Carol V. Harford, a dominant figure at Wolf Trap for the last eight years, yesterday announced unexpected retirement plans, effective this autumn, following Wolf Trap's 15th anniversary season.
Harford, Wolf Trap Foundation president, had been long regarded second in power at Wolf Trap only to its benefactor and founder, Catherine Filene Shouse. She came to Wolf Trap in 1972 after service as a cultural aide in the Nixon White House under presidential assistant H. R. Haldeman.
At an Interior Department press conference yesterday, the outgoing chairman of the Wolf Trap Foundation Board of Directors, William F. Bolger, said a national search committee chaired by former Communications Satellite Corp. executive vice president John L. McLucas has been formed to choose Harford's successor, hopefully before autumn.
Harford had been regarded by many as an heir apparent to Shouse. But in her statement yesterday said she had decided to retire "after many months of careful consideration."
"Wolf trap has been such a significant part of my . . . career that, as you can imagine, this has been an extremely difficult decision to make," the statement continued. "Since 1972, when I became deputy director of the Wolf Trap Foundation, every day, and most nights, I have been involved in this growing organization. Even before that, as cultural adviser at the White House, I was actively involved in helping to assure the concept of Wolf Trap. As with anything for which one holds so much affection and admiration, it is difficult to let go."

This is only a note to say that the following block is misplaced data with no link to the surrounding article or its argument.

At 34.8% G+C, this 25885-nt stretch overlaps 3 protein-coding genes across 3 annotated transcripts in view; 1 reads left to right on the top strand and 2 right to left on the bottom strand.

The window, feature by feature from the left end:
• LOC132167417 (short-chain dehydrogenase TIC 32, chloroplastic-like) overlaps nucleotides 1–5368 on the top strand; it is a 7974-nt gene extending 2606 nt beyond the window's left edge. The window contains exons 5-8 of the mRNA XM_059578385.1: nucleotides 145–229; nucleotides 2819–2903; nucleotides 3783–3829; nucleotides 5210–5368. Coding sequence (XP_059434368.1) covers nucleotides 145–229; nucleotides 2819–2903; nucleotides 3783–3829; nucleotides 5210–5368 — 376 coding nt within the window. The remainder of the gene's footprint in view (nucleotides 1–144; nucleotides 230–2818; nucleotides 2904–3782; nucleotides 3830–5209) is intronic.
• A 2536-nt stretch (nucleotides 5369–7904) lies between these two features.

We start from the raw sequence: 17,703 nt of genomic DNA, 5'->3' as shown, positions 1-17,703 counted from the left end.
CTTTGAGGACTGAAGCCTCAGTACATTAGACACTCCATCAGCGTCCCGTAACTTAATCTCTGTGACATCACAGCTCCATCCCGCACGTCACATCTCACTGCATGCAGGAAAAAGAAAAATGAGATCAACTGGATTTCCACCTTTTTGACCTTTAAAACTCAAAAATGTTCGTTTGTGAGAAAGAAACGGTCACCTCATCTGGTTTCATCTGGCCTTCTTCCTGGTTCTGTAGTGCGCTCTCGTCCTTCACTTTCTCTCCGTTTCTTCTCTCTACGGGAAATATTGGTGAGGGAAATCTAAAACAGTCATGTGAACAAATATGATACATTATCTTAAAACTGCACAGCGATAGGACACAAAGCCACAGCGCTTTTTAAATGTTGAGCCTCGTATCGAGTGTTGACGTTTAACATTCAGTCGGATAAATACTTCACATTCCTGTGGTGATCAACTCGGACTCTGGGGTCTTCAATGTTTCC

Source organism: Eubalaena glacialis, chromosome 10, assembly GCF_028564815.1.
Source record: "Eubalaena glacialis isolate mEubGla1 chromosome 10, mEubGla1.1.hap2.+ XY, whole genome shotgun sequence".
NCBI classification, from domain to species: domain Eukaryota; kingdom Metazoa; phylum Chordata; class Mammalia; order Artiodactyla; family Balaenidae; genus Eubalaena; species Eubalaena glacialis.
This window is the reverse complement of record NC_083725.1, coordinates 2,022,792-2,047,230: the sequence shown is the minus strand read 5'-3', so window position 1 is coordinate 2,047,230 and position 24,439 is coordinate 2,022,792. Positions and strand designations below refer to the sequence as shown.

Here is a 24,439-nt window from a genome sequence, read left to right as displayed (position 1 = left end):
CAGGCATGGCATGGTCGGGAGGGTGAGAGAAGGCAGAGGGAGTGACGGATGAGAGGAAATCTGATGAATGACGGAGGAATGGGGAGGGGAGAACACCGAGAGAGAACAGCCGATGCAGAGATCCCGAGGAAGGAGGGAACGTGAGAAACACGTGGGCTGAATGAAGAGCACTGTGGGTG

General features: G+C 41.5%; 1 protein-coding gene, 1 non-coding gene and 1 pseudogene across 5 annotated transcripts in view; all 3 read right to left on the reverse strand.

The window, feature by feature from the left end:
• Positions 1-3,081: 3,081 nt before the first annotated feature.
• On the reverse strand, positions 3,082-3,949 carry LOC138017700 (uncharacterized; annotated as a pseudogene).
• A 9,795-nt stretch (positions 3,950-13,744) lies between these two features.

Harford, 62, said she "had always planned to evaluate my career plans when I reached 60, in the hope of early retirement," but said the fire that destroyed the Filene Center in 1982 "reset my schedule. There was no question in my mind but that I should remain with Wolf Trap until I was certain it had substantially recovered."
Before her White House service, Harford worked for the U.S. Information Service in Singapore, Australia, Indonesia and the Philippines. Upon returning to the United States she worked with Nancy Kefauver to establish the Art in the Embassies program of the State Department.
As a result of Wednesday's meeting of the board of the foundation, the slate of other officers is Beverly Sills, vice chairman; Harford, vice chairman; G. William Miller, vice chairman; Earle C. Williams, vice chairman; Jane Weinberger, secretary; Mrs. Jed W. Pearson, assistant secretary; Irving Goldstein, treasurer, and Charles B. Ruttenberg, general counsel.